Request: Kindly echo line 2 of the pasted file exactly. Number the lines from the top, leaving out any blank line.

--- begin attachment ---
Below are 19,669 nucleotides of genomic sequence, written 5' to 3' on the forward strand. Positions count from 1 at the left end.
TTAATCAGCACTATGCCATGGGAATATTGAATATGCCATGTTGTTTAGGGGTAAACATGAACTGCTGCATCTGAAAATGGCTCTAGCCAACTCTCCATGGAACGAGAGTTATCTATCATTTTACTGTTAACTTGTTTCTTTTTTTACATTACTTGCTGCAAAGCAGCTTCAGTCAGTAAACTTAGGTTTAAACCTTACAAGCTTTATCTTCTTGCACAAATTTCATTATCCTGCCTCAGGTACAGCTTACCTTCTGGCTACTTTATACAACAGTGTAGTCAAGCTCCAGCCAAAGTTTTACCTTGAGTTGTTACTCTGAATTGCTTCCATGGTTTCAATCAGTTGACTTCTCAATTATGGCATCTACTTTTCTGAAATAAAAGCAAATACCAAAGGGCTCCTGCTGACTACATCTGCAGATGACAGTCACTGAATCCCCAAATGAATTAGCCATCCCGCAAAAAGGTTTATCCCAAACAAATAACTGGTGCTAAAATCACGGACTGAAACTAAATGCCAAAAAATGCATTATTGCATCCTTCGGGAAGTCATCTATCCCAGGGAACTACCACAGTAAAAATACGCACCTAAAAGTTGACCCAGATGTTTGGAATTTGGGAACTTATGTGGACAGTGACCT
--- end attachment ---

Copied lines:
TTAATCAGCACTATGCCATGGGAATATTGAATATGCCATGTTGTTTAGGGGTAAACATGAACTGCTGCATCTGAAAATGGCTCTAGCCAACTCTCCATGGAACGAGAGTTATCTATCATTTTACTGTTAACTTGTTTCTTTTTTTACATTACTTGCTGCAAAGCAGCTTCAGTCAGTAAACTTAGGTTTAAACCTTACAAGCTTTATCTTCTTGCACAAATTTCATTATCCTGCCTCAGGTACAGCTTACCTTCTGGCTACTTTATACAACAGTGTAGTCAAGCTCCAGCCAAAGTTTTACCTTGAGTTGTTACTCTGAATTGCTTCCATGGTTTCAATCAGTTGACTTCTCAATTATGGCATCTACTTTTCTGAAATAAAAGCAAATACCAAAGGGCTCCTGCTGACTACATCTGCAGATGACAGTCACTGAATCCCCAAATGAATTAGCCATCCCGCAAAAAGGTTTATCCCAAACAAATAACTGGTGCTAAAATCACGGACTGAAACTAAATGCCAAAAAATGCATTATTGCATCCTTCGGGAAGTCATCTATCCCAGGGAACTACCACAGTAAAAATACGCACCTAAAAGTTGACCCAGATGTTTGGAATTTGGGAACTTATGTGGACAGTGACCT